We arrived at about 11pm last night and were immediately besieged by rickshaw drivers touting for business, as is customary. After a lot of haggling we finally got the price down from 200 rupees to 60, which was still about twice as much as it should have been. Usually when you do this to a rickshaw driver they take you to a hotel of their choice rather than yours, so we made sure to explain that we didn’t want to go to any other hotel, didn’t want to go shopping first and didn’t want a sightseeing tour.
After getting lost, he did take us to our hotel, although we noticed that one of our bags had been opened by him. We couldn’t se anything immediately obvious that had gone missing so we checked in anyway. The hotel tried to increase the price of the room and give us one without a window. I became increasingly annoyed and eventually the hotel owner gave us a the correct room – probably to stop me making a scene. We’re staying in the Pahagang area of town, a very smelly, very busy, crap-on-the-street area where one of the Delhi bombs went off, although it’s incredible to think that anyone noticed.
When I woke up this morning I discovered that it was my sunglasses that the rickshaw driver took from my bag, which is annoying, as they’re prescription so I can’t just pick up another pair on the street. We went to the police station to file a police report for insurance purposes and met a couple of Australian girls who had their passports, visas, money and bags taken. On top of that, she’d injured her back landing on some rocks after falling off a camel. She seemed quite relaxed given she’d just lost all her stuff, done in her back and was complaining that she was loosing feeling in her right leg. Call me sadistic, but there’s nothing like the misfortune of others to cheer me up and the Aussie’s tale certainly put ours into perspective.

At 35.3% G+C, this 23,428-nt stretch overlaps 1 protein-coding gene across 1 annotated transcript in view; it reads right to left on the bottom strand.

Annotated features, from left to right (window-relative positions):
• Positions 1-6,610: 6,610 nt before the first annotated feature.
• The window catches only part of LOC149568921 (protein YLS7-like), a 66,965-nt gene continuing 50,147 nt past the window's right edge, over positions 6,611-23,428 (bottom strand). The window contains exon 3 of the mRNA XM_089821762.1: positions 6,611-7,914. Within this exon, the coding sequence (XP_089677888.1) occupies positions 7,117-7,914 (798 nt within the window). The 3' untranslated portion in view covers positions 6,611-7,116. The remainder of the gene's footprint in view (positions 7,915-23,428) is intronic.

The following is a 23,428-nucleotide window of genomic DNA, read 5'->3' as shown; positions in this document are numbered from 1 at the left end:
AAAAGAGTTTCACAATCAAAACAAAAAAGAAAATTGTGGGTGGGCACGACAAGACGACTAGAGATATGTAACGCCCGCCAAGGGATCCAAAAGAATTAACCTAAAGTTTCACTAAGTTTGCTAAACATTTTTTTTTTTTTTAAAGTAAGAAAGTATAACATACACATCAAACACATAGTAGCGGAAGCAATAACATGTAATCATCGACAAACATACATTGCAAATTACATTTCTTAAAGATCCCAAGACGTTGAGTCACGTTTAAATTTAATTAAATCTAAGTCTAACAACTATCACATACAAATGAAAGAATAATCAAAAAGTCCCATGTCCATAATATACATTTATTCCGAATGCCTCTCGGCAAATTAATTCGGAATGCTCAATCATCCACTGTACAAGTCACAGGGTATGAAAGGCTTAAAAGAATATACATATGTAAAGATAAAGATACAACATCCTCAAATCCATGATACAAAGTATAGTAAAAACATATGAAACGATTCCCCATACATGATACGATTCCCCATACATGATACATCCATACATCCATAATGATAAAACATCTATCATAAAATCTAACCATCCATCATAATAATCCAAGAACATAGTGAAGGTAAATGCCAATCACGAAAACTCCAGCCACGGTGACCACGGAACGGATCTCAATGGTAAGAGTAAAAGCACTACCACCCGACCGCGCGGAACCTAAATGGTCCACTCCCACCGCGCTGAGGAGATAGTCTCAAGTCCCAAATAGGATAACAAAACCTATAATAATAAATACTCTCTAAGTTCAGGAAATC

We left the police station with our police report (that I wrote, I hope the insurance company accepts it) and onto a pharmacy. I carry a nebuliser for my asthma and unfortunately parts of it got broken en route and needed replacing. Amazingly a local pharmacy stocked the spare parts, and, for an extra few rupee, one or two asthma drugs that are supposed to only be available on prescription.
We’ve decided not to visit Agra and the Taj Mahal, it’s not going anywhere and neither of us feel like facing a long train journey and a visit to another city full of tourists and locals trying to rip them off at every turn.
We fly out of India at 00:05 on Thursday morning, so tonight is our last night and tomorrow our last day. On to Bangkok in Thailand now, where we begin an overland journey through Cambodia to Ho Chi Min City (Saigon) in Vietnam.